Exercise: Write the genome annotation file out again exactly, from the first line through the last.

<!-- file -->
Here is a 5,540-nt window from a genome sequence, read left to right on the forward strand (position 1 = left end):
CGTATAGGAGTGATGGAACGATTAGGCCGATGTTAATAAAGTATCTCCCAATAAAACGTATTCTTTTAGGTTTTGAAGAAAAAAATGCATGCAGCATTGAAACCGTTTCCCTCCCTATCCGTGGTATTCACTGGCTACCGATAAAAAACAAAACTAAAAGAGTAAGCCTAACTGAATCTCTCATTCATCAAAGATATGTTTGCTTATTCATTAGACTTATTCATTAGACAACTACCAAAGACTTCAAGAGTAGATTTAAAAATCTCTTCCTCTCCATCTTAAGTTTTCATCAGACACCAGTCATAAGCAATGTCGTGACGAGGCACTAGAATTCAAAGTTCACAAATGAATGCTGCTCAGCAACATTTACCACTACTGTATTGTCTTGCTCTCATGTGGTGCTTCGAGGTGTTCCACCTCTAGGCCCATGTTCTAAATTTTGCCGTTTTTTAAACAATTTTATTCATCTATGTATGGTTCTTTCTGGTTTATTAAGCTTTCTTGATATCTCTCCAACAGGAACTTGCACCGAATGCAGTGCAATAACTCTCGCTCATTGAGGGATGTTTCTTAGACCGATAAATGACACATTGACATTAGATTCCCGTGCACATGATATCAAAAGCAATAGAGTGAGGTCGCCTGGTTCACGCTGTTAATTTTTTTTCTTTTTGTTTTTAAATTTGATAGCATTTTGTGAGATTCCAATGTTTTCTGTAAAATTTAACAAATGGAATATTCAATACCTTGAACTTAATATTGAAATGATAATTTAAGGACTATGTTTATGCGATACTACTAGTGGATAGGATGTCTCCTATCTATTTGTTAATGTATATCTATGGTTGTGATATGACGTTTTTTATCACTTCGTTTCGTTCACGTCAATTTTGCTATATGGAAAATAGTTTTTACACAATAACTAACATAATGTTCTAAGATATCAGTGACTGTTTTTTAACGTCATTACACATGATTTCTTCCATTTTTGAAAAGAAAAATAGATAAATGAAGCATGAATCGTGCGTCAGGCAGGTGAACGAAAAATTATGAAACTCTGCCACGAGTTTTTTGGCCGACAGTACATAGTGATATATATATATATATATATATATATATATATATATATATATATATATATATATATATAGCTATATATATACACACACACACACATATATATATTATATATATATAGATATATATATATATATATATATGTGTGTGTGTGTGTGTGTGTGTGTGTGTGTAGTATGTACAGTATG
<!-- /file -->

Here is a 5,540-nt window from a genome sequence, read left to right on the forward strand (position 1 = left end):
CGTATAGGAGTGATGGAACGATTAGGCCGATGTTAATAAAGTATCTCCCAATAAAACGTATTCTTTTAGGTTTTGAAGAAAAAAATGCATGCAGCATTGAAACCGTTTCCCTCCCTATCCGTGGTATTCACTGGCTACCGATAAAAAACAAAACTAAAAGAGTAAGCCTAACTGAATCTCTCATTCATCAAAGATATGTTTGCTTATTCATTAGACTTATTCATTAGACAACTACCAAAGACTTCAAGAGTAGATTTAAAAATCTCTTCCTCTCCATCTTAAGTTTTCATCAGACACCAGTCATAAGCAATGTCGTGACGAGGCACTAGAATTCAAAGTTCACAAATGAATGCTGCTCAGCAACATTTACCACTACTGTATTGTCTTGCTCTCATGTGGTGCTTCGAGGTGTTCCACCTCTAGGCCCATGTTCTAAATTTTGCCGTTTTTTAAACAATTTTATTCATCTATGTATGGTTCTTTCTGGTTTATTAAGCTTTCTTGATATCTCTCCAACAGGAACTTGCACCGAATGCAGTGCAATAACTCTCGCTCATTGAGGGATGTTTCTTAGACCGATAAATGACACATTGACATTAGATTCCCGTGCACATGATATCAAAAGCAATAGAGTGAGGTCGCCTGGTTCACGCTGTTAATTTTTTTTCTTTTTGTTTTTAAATTTGATAGCATTTTGTGAGATTCCAATGTTTTCTGTAAAATTTAACAAATGGAATATTCAATACCTTGAACTTAATATTGAAATGATAATTTAAGGACTATGTTTATGCGATACTACTAGTGGATAGGATGTCTCCTATCTATTTGTTAATGTATATCTATGGTTGTGATATGACGTTTTTTATCACTTCGTTTCGTTCACGTCAATTTTGCTATATGGAAAATAGTTTTTACACAATAACTAACATAATGTTCTAAGATATCAGTGACTGTTTTTTAACGTCATTACACATGATTTCTTCCATTTTTGAAAAGAAAAATAGATAAATGAAGCATGAATCGTGCGTCAGGCAGGTGAACGAAAAATTATGAAACTCTGCCACGAGTTTTTTGGCCGACAGTACATAGTGATATATATATATATATATATATATATATATATATATATATATATATATATATATATATAGCTATATATATACACACACACACACATATATATATTATATATATATAGATATATATATATATATATATATGTGTGTGTGTGTGTGTGTGTGTGTGTGTGTAGTATGTACAGTATG